A Toxic Work Environment at Jeff Bezos’ Blue Origin and the Need for White-Collar Organizing

“Blue Origin New Shepard NS-10 Crew Capsule Landing” by NASA Flight Opportunities is licensed with CC BY-NC 2.0. To view a copy of this license, visit

by Gagarin

KENT, WA, November 9 – On September 30, twenty-one former and current workers at Jeff Bezos’ private commercial spaceflight company Blue Origin released a statement revealing repeated instances of sexual harassment from the highest levels of leadership. The ensuing response makes it clear which side that leadership is on and what the employees need to do to fight back.

Repeated Harassment by Senior Leadership

As the statement discloses, new female hires were warned to stay away from one executive in particular. This executive, despite repeated behavior like uninvited touching and use of phrases like “baby girl” and “baby doll” directed at women employees, continued to be put in charge of recruiting for Blue Origin. He was allowed to continue this behavior because of his close relationship with Jeff Bezos. His behavior escalated until he physically groped a female employee, at which point he was finally removed from the company.

In another instance, a different executive was reported to HR several times for sexual harassment. He faced no repercussions for his actions. Instead, the company’s CEO Bob Smith personally chose to place him in a hiring role as well. It is particularly disturbing that those who displayed this pattern of atrocious behavior were put into positions where they had a high level of control over the fate of prospective employees.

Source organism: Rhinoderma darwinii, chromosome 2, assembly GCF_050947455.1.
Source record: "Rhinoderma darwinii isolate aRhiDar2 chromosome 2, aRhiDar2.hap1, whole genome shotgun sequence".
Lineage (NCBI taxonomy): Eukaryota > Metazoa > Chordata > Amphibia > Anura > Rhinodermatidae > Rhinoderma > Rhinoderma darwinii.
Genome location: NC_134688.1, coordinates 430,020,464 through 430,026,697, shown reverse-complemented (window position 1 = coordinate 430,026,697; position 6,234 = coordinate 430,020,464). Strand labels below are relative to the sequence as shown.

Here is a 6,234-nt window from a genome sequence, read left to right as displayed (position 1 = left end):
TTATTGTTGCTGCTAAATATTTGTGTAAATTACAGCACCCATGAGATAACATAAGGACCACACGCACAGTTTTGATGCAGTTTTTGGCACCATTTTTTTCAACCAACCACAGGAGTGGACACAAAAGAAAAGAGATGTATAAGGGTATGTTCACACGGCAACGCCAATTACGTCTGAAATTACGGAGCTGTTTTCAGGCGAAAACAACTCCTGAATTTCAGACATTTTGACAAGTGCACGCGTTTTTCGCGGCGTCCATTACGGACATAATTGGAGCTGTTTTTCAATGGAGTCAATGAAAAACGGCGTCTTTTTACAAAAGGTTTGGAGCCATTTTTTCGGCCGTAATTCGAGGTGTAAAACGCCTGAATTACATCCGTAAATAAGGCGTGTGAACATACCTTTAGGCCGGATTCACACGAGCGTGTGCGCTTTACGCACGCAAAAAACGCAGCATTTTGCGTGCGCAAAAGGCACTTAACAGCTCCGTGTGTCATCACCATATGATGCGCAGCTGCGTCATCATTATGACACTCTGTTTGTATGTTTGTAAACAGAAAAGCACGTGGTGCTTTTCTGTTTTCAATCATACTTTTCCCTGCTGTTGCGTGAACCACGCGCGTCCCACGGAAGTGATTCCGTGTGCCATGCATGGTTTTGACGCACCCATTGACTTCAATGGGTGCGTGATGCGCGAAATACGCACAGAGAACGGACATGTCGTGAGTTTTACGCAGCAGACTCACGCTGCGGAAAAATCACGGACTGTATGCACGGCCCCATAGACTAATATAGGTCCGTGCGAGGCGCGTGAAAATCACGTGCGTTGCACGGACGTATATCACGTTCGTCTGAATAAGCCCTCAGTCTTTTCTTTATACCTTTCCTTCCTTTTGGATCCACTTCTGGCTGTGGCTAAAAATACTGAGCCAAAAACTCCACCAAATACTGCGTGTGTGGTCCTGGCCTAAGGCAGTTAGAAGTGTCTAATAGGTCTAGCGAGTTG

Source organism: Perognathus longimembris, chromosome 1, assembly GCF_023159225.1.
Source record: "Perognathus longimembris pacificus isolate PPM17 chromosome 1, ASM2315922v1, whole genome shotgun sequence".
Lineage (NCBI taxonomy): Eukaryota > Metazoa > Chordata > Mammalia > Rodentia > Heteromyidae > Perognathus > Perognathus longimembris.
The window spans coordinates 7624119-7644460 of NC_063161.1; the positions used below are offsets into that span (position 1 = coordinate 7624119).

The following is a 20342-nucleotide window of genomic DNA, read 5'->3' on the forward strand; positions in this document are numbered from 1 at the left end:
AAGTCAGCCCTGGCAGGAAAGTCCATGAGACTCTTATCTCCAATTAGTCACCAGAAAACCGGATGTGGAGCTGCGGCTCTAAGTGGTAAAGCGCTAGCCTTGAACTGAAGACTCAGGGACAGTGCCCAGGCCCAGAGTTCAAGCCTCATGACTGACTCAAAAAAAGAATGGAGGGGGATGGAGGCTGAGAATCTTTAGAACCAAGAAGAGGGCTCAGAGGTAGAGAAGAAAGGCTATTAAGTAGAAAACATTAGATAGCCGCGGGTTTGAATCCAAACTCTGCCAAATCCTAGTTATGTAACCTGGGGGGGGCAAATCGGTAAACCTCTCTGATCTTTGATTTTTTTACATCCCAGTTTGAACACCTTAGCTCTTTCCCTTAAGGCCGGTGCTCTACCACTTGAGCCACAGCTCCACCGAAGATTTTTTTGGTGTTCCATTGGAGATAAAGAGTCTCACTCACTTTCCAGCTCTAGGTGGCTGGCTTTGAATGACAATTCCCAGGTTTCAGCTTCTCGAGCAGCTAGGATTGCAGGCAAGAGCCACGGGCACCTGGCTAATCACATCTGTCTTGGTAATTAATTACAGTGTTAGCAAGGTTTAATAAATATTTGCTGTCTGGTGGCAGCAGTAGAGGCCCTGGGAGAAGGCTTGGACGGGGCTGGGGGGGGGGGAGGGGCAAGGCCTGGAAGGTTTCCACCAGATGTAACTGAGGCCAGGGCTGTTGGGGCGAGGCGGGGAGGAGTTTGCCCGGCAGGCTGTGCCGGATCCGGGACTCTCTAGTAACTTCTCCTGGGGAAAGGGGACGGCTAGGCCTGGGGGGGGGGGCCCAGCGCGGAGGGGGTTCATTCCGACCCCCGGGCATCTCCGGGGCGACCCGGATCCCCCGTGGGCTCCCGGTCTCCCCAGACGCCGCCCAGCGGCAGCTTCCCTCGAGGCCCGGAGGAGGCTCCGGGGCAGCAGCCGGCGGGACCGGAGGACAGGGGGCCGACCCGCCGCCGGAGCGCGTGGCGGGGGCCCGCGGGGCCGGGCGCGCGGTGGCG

Do More” or Do Nothing?

Following the publication of the statement, the company leadership immediately began trying to control the narrative. Several comments made by employees on a company-wide Slack channel in response to the revelations were deleted, and emails from the executives with wishy-washy promises to “reflect” and “do more” were sent out. Employees were told to voice their concerns to the very same members of leadership who had perpetrated or been involved in covering up the harassment. Middle managers worked to diffuse the agitation of the employees and downplay the incidents described. Those in the rank-and-file that tried to come forward and offer a helping hand to victims were required to direct people to the same HR department that had ignored the complaints in the first place.

Blue Origin, like many American aerospace companies, is not yet unionized. As a result, employees were powerless to engage in any actions coordinated and impactful enough to bring about the necessary changes. Upper management was able to dictate the response and brush aside these issues with no change to the status quo. Therefore, it should be of no surprise if there are further incidents at the company, many of which will surely go unreported. Ultimately, these incidents demonstrate that white collar workers need organizing and unions too, both at Blue Origin and elsewhere.